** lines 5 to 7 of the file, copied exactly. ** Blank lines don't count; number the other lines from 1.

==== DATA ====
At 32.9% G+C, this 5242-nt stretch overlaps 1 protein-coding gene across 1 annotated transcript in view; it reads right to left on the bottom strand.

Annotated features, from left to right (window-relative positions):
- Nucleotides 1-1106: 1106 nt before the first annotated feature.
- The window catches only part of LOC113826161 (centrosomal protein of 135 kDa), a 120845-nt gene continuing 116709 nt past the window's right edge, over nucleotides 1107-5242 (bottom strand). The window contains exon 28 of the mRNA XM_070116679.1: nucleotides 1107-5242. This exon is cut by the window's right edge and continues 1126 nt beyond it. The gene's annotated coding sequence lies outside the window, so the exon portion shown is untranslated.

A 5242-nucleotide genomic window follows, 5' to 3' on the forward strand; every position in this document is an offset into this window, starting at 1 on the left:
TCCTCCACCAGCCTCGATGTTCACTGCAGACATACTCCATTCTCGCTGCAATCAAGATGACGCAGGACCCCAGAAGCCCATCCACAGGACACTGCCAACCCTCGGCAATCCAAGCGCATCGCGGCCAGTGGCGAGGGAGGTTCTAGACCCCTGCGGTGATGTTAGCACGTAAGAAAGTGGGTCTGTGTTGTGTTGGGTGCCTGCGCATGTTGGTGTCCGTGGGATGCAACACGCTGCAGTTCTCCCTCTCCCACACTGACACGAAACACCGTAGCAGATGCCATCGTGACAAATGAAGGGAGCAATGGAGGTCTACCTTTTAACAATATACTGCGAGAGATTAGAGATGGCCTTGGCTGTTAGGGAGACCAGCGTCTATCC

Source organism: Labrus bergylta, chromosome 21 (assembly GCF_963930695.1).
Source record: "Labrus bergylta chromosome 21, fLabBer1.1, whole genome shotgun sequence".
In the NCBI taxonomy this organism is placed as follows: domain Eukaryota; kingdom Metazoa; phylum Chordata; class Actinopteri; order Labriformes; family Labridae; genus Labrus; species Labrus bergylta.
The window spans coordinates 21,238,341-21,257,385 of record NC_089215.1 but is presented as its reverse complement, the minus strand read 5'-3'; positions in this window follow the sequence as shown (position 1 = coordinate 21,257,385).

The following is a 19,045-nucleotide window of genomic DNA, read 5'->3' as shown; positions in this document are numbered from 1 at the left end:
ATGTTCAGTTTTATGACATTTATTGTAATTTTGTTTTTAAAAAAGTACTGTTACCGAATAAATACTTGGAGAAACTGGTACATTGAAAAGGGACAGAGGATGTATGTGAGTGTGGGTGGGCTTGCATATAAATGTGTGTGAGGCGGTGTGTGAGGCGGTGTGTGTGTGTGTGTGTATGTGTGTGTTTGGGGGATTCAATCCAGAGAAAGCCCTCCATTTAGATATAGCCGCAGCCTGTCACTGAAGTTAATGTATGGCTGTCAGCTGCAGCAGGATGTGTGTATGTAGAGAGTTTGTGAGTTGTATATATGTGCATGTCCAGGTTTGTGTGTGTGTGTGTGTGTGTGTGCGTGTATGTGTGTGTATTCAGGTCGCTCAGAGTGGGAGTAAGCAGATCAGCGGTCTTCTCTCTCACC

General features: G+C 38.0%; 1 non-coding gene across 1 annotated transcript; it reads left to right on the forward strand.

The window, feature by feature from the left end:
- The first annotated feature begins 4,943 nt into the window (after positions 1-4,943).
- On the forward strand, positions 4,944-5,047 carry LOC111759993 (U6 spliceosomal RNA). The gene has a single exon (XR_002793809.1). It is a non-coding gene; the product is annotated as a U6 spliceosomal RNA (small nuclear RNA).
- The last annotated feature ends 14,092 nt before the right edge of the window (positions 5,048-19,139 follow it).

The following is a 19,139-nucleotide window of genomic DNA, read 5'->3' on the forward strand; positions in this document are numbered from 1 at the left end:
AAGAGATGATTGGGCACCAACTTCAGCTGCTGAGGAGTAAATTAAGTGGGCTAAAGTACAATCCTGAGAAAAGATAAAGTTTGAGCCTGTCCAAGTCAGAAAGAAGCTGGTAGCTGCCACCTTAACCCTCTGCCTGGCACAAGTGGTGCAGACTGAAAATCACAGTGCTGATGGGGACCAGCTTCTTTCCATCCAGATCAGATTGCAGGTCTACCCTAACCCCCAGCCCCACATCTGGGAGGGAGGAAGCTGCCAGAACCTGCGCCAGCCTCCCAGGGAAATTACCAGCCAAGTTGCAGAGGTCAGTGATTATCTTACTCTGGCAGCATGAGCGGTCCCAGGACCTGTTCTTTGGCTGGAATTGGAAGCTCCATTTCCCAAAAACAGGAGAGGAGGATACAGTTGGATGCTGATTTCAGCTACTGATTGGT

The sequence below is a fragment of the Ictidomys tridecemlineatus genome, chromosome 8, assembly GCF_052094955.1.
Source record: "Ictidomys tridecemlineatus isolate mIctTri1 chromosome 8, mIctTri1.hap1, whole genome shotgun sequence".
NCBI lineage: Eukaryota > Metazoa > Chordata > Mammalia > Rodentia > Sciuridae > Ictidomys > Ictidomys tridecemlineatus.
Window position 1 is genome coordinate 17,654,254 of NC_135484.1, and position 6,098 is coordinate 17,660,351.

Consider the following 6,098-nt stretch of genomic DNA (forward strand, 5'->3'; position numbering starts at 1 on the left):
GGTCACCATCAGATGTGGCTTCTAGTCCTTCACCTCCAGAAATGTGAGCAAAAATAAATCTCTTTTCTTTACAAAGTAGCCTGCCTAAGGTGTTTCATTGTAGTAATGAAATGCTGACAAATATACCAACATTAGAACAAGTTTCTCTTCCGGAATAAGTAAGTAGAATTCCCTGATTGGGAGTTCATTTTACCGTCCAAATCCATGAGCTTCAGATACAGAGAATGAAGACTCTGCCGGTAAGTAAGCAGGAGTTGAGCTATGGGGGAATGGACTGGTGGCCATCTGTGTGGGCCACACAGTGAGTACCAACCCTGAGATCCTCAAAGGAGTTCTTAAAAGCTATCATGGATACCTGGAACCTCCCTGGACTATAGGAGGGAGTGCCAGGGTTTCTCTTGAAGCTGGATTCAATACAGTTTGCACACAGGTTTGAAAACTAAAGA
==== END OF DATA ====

A 5242-nucleotide genomic window follows, 5' to 3' on the forward strand; every position in this document is an offset into this window, starting at 1 on the left:
TCCTCCACCAGCCTCGATGTTCACTGCAGACATACTCCATTCTCGCTGCAATCAAGATGACGCAGGACCCCAGAAGCCCATCCACAGGACACTGCCAACCCTCGGCAATCCAAGCGCATCGCGGCCAGTGGCGAGGGAGGTTCTAGACCCCTGCGGTGATGTTAGCACGTAAGAAAGTGGGTCTGTGTTGTGTTGGGTGCCTGCGCATGTTGGTGTCCGTGGGATGCAACACGCTGCAGTTCTCCCTCTCCCACACTGACACGAAACACCGTAGCAGATGCCATCGTGACAAATGAAGGGAGCAATGGAGGTCTACCTTTTAACAATATACTGCGAGAGATTAGAGATGGCCTTGGCTGTTAGGGAGACCAGCGTCTATCC

Source organism: Labrus bergylta, chromosome 21 (assembly GCF_963930695.1).